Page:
As I reported last May,
I joined with the ACLU in filing a complaint with the US Dept. of Justice (DOJ) which clearly documents that Wisconsin’s private school voucher program violates the Americans with Disabilities Act (ADA). Recently, after a lengthy investigation, DOJ issued a directive to the Wisconsin Dept. of Public Instruction (DPI), which makes clear that DPI must eliminate discrimination against children with disabilities in the Milwaukee voucher program.
Since I am no longer at Disability Rights Wisconsin, I am not directly involved in that complaint. However, my sources recently provided me with DPI’s stunning rebuke to DOJ in a letter dated November 25, 2013. This letter is stunning for the length of time it took DPI to reply (over 7 months) demonstrating DPI’s utter indifference to the plight of children with disabilities in Wisconsin’s voucher (Choice) school program. It further disappoints due to DPI’s failure to accept responsibility to address the very real discrimination these students experience in this program. As this letter is not available on-line, you can e-mail Jeff Spitzer-Resnick if you want a copy.
First, DPI takes the position that it does not discriminate against children with disabilities in the administration of the voucher school program. This, of course, misses the entire point of the complaint, which never accused DPI of such discrimination. The complaint alleges massive discrimination by the voucher schools in keeping children with disabilities out of their schools, and further, that as administrator of the program, DPI must prevent and remedy such discrimination.
Next, while DPI has agreed (in an unspecified timeline) to,
establish and publicize a complaint procedure for individuals to submit complaints to the DPI regarding disability-related discrimination in the Choice program,
it goes on to express concern that it has no authority to do anything about many of those complaints, by stating that it can only withhold voucher funds regarding discrimination by voucher schools in the admission of students with disabilities. While this is some progress, it does not address the very real failure of voucher schools to accommodate the educational needs of children with disabilities, as required by the Americans with Disabilities Act (ADA).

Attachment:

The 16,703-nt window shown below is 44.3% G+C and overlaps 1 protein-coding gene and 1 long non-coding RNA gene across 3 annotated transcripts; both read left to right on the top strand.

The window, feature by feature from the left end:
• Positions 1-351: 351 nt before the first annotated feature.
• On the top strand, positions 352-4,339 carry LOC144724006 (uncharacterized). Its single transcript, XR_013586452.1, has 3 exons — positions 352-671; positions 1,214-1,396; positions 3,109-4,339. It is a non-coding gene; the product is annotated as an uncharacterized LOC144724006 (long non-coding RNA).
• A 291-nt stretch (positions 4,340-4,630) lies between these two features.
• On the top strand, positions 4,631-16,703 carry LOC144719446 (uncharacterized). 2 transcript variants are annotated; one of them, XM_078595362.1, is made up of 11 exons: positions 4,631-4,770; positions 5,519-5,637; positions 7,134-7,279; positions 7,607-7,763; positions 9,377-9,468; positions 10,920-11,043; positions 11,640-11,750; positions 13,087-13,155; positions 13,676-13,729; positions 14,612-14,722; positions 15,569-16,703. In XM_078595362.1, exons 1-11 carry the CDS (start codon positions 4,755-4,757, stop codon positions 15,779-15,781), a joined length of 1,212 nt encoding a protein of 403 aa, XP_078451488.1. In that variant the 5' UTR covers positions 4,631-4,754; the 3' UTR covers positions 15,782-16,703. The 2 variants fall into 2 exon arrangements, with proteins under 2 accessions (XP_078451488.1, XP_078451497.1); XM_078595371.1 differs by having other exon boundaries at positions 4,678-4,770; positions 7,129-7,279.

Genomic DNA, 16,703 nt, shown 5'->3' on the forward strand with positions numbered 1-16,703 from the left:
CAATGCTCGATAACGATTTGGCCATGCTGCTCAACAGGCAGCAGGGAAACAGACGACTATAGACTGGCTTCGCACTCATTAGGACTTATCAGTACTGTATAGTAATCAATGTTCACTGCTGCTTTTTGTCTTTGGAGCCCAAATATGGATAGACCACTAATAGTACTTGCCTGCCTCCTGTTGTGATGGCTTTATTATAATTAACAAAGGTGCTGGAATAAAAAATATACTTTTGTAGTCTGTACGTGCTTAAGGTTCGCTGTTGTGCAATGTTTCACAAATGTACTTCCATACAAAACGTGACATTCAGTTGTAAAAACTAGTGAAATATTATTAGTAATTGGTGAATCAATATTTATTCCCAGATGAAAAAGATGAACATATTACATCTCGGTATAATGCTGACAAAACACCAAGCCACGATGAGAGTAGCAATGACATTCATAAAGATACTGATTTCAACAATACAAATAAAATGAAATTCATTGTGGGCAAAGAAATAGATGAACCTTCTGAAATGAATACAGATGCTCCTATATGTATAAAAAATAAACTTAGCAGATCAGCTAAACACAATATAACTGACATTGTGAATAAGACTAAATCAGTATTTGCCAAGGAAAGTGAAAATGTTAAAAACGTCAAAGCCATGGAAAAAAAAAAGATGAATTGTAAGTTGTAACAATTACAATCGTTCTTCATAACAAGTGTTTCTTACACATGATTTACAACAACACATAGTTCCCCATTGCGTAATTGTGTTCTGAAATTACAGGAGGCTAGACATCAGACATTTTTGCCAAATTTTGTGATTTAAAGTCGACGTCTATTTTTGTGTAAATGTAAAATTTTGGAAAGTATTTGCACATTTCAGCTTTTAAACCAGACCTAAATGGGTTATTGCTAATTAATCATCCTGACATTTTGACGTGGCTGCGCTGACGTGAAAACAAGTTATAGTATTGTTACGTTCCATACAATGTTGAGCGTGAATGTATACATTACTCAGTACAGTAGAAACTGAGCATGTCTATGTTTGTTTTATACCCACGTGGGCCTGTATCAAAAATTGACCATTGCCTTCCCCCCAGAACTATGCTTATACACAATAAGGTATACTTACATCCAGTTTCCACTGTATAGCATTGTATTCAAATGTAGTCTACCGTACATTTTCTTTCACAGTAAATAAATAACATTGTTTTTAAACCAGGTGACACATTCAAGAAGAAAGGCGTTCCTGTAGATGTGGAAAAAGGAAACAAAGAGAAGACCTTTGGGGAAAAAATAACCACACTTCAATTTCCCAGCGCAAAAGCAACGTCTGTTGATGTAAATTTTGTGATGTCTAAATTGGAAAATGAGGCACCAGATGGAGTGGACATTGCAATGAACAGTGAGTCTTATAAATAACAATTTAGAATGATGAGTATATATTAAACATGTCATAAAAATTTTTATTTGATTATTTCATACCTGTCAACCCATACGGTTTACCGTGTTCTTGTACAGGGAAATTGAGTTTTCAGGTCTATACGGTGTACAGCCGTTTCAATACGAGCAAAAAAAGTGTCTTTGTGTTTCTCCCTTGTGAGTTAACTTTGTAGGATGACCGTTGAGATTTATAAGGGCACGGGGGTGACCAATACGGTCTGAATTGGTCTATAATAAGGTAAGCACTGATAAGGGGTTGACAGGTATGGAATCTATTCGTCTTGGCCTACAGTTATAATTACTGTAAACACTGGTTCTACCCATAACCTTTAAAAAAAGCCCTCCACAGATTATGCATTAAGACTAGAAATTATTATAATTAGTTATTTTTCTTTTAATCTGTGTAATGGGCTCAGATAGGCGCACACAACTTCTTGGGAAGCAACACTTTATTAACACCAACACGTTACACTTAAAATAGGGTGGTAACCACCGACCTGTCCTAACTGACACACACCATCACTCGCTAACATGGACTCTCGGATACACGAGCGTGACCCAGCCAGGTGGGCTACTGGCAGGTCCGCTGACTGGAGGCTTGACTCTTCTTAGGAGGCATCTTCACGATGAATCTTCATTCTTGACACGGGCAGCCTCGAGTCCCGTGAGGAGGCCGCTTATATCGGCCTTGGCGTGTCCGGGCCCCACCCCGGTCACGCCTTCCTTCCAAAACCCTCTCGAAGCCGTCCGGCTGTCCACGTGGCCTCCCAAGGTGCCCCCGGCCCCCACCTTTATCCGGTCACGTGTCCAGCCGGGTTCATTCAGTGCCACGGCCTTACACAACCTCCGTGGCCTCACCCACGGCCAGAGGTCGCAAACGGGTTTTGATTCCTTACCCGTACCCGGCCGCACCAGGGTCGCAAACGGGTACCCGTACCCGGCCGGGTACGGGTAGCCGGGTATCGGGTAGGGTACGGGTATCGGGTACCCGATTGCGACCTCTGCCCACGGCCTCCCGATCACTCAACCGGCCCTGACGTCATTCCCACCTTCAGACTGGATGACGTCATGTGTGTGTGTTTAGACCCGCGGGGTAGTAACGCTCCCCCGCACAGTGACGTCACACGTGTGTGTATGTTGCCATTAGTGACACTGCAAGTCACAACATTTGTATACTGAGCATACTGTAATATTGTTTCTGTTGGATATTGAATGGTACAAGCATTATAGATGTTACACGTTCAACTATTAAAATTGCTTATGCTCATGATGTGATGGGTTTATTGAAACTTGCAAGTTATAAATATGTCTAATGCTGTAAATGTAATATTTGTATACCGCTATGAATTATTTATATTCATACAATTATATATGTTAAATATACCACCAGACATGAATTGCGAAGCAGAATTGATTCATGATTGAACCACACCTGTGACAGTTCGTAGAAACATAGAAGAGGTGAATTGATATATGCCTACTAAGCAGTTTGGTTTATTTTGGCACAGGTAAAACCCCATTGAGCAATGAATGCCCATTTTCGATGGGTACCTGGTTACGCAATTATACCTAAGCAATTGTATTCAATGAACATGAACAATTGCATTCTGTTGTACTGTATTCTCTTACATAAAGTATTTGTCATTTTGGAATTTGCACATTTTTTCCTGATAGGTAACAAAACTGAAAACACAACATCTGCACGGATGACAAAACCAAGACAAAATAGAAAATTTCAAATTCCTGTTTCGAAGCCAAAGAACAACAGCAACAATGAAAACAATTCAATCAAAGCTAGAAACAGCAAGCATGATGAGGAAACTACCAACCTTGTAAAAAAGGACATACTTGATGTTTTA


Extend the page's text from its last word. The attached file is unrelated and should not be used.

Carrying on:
In response to DOJ’s request that DPI gather disability related information from voucher schools, it then goes on to complain that it,
lacks statutory authority to force Choice to schools submit the information required for items requested.
What is so utterly disappointing about this continual denial of responsibility is that:
- DPI has done nothing to seek the authority it alleges it needs; and
- DOJ has made it clear that DPI’s obligation is under federal law (the ADA), so the lack of a state statute providing similar authority is irrelevant.
Can you imagine if DPI took the position that it had no authority to respond to discrimination against racial, ethnic or religious groups by voucher schools? The public outcry would be tremendous, and so it should be in this instance as well.
Fortunately, DPI has agreed to conduct public outreach about the school choice program to students with disabilities, including the rights of students with disabilities in those programs. The problem, of course, is that if DPI will not enforce the rights of those students, there will be a serious credibility gap in that outreach.
Remarkably, DPI even refuses to provide ADA training to voucher schools, stating that,
DPI does not provide ADA training for any public schools in Wisconsin.
Instead, it is “willing” to have the federal Office of Civil Rights (OCR) conduct that training.
As one of the initial filers of this complaint, I certainly hope that DOJ will not simply accept DPI’s excuse that it has no authority under the ADA. Further DPI should use this as an opportunity to push for more authority to hold voucher schools accountable for their long-standing discrimination against children with disabilities.